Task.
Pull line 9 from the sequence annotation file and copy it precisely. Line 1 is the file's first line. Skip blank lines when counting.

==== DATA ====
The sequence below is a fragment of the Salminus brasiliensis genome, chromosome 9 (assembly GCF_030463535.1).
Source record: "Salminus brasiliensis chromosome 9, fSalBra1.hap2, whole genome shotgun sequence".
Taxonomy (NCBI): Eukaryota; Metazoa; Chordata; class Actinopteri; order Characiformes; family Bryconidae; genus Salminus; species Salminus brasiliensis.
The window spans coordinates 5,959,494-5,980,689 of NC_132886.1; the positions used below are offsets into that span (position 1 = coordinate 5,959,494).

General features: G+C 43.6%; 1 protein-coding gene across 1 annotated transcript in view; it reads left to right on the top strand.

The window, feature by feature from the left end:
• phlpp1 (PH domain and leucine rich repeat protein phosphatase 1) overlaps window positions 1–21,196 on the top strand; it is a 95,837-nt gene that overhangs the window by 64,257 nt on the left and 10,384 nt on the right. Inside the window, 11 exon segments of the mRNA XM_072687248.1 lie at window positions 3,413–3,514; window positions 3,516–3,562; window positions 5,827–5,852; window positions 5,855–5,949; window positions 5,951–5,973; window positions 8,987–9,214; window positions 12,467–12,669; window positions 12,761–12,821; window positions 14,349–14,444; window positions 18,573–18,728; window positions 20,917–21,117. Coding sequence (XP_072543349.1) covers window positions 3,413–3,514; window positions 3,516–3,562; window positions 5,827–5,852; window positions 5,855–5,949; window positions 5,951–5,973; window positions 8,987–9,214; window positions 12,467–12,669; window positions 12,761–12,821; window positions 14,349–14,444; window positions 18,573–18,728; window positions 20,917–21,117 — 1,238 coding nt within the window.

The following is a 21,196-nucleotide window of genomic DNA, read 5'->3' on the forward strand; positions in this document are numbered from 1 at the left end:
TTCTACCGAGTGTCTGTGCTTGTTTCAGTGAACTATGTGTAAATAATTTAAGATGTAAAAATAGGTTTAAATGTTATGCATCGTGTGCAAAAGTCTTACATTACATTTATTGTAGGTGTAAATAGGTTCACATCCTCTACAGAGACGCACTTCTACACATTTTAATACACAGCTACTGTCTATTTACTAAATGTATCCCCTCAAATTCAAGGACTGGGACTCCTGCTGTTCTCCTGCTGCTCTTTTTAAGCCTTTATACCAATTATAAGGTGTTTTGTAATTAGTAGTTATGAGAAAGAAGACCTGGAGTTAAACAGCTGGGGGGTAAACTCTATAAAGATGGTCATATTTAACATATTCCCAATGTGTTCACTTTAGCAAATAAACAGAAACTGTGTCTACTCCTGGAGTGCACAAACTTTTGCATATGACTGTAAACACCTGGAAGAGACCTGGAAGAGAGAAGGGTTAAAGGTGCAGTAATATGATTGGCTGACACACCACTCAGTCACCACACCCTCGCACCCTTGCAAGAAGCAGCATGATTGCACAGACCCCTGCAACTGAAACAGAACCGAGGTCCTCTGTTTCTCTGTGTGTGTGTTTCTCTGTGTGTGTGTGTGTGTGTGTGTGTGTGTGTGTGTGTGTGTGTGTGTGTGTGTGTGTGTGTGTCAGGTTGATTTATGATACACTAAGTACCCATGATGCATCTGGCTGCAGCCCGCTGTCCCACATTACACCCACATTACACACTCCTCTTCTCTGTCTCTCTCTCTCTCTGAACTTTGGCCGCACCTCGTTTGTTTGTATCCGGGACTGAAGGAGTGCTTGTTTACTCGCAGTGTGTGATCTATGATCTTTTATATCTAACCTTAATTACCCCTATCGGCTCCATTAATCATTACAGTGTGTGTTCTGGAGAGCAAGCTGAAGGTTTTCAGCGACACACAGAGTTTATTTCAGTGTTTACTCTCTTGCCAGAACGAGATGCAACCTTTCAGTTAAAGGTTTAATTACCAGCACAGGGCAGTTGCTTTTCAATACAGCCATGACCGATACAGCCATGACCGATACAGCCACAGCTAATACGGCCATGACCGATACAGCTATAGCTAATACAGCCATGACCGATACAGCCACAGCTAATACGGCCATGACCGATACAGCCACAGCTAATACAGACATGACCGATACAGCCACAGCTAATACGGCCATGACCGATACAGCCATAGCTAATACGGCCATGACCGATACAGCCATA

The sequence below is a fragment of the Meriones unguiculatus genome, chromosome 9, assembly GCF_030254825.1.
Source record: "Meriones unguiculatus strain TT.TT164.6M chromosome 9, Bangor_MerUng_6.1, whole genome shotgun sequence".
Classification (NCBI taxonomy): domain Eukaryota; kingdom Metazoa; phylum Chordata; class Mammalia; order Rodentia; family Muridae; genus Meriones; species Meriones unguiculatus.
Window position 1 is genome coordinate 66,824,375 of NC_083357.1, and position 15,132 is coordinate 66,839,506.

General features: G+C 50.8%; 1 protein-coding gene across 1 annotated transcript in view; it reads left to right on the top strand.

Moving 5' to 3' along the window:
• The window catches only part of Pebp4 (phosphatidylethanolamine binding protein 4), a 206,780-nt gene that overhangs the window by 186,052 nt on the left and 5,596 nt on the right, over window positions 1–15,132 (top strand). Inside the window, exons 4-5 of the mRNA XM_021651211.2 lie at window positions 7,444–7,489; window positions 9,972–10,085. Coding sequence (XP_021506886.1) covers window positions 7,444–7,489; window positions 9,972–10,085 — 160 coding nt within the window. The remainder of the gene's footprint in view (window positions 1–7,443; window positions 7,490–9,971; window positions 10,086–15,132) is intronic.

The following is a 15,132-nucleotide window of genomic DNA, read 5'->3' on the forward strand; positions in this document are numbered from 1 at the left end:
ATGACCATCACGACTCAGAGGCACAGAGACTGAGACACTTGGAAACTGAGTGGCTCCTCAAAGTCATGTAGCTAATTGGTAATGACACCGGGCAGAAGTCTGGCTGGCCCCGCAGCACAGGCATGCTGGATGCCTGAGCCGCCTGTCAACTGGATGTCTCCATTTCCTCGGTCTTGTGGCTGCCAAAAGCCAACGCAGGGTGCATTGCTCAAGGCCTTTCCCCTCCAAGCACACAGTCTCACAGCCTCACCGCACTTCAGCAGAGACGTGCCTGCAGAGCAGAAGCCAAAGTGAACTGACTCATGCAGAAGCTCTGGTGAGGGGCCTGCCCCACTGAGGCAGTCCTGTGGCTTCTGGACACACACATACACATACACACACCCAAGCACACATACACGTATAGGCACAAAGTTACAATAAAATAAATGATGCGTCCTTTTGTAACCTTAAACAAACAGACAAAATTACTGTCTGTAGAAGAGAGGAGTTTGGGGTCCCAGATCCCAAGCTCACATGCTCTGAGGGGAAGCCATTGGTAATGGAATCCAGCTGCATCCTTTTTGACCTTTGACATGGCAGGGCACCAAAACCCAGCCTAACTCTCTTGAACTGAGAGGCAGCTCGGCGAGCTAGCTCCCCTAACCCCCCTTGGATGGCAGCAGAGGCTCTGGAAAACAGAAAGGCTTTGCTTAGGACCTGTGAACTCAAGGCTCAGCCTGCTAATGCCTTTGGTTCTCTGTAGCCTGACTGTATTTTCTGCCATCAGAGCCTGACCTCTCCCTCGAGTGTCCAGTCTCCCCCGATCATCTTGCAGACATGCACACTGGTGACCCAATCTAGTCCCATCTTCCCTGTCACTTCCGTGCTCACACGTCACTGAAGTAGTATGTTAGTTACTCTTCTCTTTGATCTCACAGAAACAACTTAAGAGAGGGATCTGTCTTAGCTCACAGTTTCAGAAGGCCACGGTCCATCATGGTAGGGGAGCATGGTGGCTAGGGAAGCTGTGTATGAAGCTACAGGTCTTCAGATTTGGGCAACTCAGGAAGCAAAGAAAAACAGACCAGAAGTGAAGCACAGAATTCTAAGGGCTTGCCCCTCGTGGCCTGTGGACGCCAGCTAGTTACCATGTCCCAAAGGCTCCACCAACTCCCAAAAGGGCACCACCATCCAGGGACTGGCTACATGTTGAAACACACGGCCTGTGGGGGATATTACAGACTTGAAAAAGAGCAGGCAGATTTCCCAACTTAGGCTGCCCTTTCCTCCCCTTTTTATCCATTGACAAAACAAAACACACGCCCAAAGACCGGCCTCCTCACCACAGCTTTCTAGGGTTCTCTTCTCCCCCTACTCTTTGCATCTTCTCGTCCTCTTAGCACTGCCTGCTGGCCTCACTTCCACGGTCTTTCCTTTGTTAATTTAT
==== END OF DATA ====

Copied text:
TTCTACCGAGTGTCTGTGCTTGTTTCAGTGAACTATGTGTAAATAATTTAAGATGTAAAAATAGGTTTAAATGTTATGCATCGTGTGCAAAAGTCTTACATTACATTTATTGTAGGTGTAAATAGGTTCACATCCTCTACAGAGACGCACTTCTACACATTTTAATACACAGCTACTGTCTATTTACTAAATGTATCCCCTCAAATTCAAGGACTGGGACTCCTGCTGTTCTCCTGCTGCTCTTTTTAAGCCTTTATACCAATTATAAGGTGTTTTGTAATTAGTAGTTATGAGAAAGAAGACCTGGAGTTAAACAGCTGGGGGGTAAACTCTATAAAGATGGTCATATTTAACATATTCCCAATGTGTTCACTTTAGCAAATAAACAGAAACTGTGTCTACTCCTGGAGTGCACAAACTTTTGCATATGACTGTAAACACCTGGAAGAGACCTGGAAGAGAGAAGGGTTAAAGGTGCAGTAATATGATTGGCTGACACACCACTCAGTCACCACACCCTCGCACCCTTGCAAGAAGCAGCATGATTGCACAGACCCCTGCAACTGAAACAGAACCGAGGTCCTCTGTTTCTCTGTGTGTGTGTTTCTCTGTGTGTGTGTGTGTGTGTGTGTGTGTGTGTGTGTGTGTGTGTGTGTGTGTGTGTGTGTGTGTCAGGTTGATTTATGATACACTAAGTACCCATGATGCATCTGGCTGCAGCCCGCTGTCCCACATTACACCCACATTACACACTCCTCTTCTCTGTCTCTCTCTCTCTCTGAACTTTGGCCGCACCTCGTTTGTTTGTATCCGGGACTGAAGGAGTGCTTGTTTACTCGCAGTGTGTGATCTATGATCTTTTATATCTAACCTTAATTACCCCTATCGGCTCCATTAATCATTACAGTGTGTGTTCTGGAGAGCAAGCTGAAGGTTTTCAGCGACACACAGAGTTTATTTCAGTGTTTACTCTCTTGCCAGAACGAGATGCAACCTTTCAGTTAAAGGTTTAATTACCAGCACAGGGCAGTTGCTTTTCAATACAGCCATGACCGATACAGCCATGACCGATACAGCCACAGCTAATACGGCCATGACCGATACAGCTATAGCTAATACAGCCATGACCGATACAGCCACAGCTAATACGGCCATGACCGATACAGCCACAGCTAATACAGACATGACCGATACAGCCACAGCTAATACGGCCATGACCGATACAGCCATAGCTAATACGGCCATGACCGATACAGCCATA